The US Army National Guard (ANG) is conducting operational training on the company intelligence support team (COIST) workstation at the Camp Shelby Joint Forces Training Center in Mississippi, US.
Introduced by the First Army Division East, 158th Infantry Brigade, 3-315th Engineer Battalion in March 2013, the workstation boosts soldier safety, while enabling them to better assess their surroundings during combat operations.
First Army Division East 3-315th Engineer Battalion commander lieutenant colonel, Chris Kuhn, said the workstation has proven to be extremely valuable as a way to strengthen the intelligence function at company level.
"We can do an initial analysis based on the last 30 days of significant activities and add in new data into the workstation for the current situation," Kuhn said.
The pre-posted information in the COIST workstation can then be rapidly synthesised by the intelligence teams into a complete intelligence brief, which describes terrain and weather effects alongside enemy forces and tactics.
Equipped with one station remote viewing terminal (OSRVT), a tactical ground reporting (TiGR) system and other tools, the workstation is said to be capable of accessing real-time aerial reconnaissance video feeds from a RQ-7B Shadow unmanned aerial system (UAS).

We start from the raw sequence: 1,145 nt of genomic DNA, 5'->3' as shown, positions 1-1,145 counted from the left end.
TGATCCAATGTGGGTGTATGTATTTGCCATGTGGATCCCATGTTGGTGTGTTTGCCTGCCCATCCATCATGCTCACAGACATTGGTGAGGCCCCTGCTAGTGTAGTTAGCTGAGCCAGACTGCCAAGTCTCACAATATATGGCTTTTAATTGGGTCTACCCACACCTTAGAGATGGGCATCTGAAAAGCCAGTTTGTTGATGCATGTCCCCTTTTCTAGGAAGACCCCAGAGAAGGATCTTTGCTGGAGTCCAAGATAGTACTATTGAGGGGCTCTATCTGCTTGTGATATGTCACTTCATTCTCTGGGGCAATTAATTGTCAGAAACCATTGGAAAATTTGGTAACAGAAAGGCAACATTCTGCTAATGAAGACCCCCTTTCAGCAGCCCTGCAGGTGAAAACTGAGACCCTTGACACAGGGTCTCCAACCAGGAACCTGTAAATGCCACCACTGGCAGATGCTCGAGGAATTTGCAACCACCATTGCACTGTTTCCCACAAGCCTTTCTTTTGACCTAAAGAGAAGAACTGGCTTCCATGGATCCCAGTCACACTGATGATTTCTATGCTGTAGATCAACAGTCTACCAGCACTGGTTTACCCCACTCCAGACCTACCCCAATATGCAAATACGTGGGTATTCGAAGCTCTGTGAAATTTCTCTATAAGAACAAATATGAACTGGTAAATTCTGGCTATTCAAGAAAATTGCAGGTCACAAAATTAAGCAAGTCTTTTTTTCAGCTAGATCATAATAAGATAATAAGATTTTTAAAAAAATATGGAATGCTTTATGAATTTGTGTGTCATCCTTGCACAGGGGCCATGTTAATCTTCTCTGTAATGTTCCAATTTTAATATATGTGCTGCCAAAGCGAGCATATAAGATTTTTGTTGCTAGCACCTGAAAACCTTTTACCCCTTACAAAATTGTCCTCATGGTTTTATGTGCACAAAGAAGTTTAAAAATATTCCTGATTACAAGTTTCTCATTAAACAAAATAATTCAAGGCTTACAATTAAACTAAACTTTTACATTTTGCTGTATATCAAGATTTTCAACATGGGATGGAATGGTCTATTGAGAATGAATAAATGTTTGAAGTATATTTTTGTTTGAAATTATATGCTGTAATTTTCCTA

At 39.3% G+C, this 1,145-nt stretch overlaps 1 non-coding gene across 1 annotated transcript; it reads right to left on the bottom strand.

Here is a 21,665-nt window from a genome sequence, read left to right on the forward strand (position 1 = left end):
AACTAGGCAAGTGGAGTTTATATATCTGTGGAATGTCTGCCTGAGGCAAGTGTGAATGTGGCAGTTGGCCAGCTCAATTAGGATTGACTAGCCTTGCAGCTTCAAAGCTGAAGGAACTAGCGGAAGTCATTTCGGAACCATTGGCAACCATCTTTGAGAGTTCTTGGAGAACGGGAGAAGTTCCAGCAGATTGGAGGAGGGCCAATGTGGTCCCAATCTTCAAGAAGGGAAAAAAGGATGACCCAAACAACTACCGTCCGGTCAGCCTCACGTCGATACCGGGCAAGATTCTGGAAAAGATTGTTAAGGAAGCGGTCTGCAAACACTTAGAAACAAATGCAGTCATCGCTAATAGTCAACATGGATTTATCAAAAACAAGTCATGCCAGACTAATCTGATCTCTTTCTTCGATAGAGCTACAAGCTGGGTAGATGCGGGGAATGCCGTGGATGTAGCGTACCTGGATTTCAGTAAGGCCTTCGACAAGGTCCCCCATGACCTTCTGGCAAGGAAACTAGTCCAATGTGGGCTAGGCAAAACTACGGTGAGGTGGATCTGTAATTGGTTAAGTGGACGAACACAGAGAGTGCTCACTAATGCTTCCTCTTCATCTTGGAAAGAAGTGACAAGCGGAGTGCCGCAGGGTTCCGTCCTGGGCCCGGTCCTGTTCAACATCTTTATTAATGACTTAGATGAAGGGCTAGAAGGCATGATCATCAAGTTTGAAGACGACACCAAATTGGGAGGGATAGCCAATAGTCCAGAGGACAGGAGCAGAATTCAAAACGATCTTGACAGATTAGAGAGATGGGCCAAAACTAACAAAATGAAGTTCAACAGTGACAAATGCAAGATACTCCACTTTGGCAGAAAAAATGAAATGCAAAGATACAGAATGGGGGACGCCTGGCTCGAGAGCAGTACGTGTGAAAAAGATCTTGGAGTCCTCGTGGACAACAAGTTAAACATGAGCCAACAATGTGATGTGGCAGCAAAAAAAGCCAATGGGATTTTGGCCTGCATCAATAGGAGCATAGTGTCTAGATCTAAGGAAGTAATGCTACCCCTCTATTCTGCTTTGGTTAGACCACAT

Camp Shelby senior counter-improvised explosive devices observer-controller / trainer sergeant, Jason Thomas, said a UAS feed offers patrol overwatch for convoys, which is critical for early warning of threats.
”Intelligence teams are able to communicate with the UAS operator and the convoy patrol leader," Thomas said.
Mississippi Army National Guard UAS Regional Flight Center former officer in charge major Jay Lovelady said, "Providing First Army our UAS coverage at Camp Shelby is a perfect opportunity for our UAS operators to get more realistic training."
The ANG partners with the First Army Division East and Army Reserve to advise, assist, and train reserve-component units to better support overseas military operations.
Image: The US Army personnel use live RQ-7B Shadow UAS feed on OSRVT to observe their objective. Photo: courtesy of US Army.